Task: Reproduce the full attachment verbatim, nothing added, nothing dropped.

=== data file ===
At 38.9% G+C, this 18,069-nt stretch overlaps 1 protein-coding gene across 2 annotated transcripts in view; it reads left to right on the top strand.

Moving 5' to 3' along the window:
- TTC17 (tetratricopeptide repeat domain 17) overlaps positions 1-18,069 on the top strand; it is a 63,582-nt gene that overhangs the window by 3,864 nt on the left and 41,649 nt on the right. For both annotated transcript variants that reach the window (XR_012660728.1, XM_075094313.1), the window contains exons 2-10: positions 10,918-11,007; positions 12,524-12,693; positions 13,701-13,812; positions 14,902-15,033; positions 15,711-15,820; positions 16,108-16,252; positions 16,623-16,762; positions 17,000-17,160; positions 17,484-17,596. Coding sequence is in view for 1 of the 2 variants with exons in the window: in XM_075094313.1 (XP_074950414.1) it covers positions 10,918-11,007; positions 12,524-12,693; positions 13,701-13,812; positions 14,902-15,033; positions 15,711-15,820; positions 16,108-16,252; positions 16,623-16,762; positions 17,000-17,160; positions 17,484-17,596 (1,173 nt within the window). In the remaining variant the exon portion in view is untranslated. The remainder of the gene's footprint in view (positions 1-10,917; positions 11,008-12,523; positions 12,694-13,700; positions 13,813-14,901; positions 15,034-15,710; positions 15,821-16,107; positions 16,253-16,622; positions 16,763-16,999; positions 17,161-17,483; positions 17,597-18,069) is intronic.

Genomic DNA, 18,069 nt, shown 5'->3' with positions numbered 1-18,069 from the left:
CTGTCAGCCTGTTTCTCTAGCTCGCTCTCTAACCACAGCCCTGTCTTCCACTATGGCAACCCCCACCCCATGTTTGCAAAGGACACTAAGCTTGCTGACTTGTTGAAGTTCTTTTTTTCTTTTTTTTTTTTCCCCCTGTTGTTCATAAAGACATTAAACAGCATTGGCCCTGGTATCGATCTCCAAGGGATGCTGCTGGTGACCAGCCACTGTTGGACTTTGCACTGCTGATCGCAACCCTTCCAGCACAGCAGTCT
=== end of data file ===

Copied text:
At 38.9% G+C, this 18,069-nt stretch overlaps 1 protein-coding gene across 2 annotated transcripts in view; it reads left to right on the top strand.

Moving 5' to 3' along the window:
- TTC17 (tetratricopeptide repeat domain 17) overlaps positions 1-18,069 on the top strand; it is a 63,582-nt gene that overhangs the window by 3,864 nt on the left and 41,649 nt on the right. For both annotated transcript variants that reach the window (XR_012660728.1, XM_075094313.1), the window contains exons 2-10: positions 10,918-11,007; positions 12,524-12,693; positions 13,701-13,812; positions 14,902-15,033; positions 15,711-15,820; positions 16,108-16,252; positions 16,623-16,762; positions 17,000-17,160; positions 17,484-17,596. Coding sequence is in view for 1 of the 2 variants with exons in the window: in XM_075094313.1 (XP_074950414.1) it covers positions 10,918-11,007; positions 12,524-12,693; positions 13,701-13,812; positions 14,902-15,033; positions 15,711-15,820; positions 16,108-16,252; positions 16,623-16,762; positions 17,000-17,160; positions 17,484-17,596 (1,173 nt within the window). In the remaining variant the exon portion in view is untranslated. The remainder of the gene's footprint in view (positions 1-10,917; positions 11,008-12,523; positions 12,694-13,700; positions 13,813-14,901; positions 15,034-15,710; positions 15,821-16,107; positions 16,253-16,622; positions 16,763-16,999; positions 17,161-17,483; positions 17,597-18,069) is intronic.

Genomic DNA, 18,069 nt, shown 5'->3' with positions numbered 1-18,069 from the left:
CTGTCAGCCTGTTTCTCTAGCTCGCTCTCTAACCACAGCCCTGTCTTCCACTATGGCAACCCCCACCCCATGTTTGCAAAGGACACTAAGCTTGCTGACTTGTTGAAGTTCTTTTTTTCTTTTTTTTTTTTCCCCCTGTTGTTCATAAAGACATTAAACAGCATTGGCCCTGGTATCGATCTCCAAGGGATGCTGCTGGTGACCAGCCACTGTTGGACTTTGCACTGCTGATCGCAACCCTTCCAGCACAGCAGTCT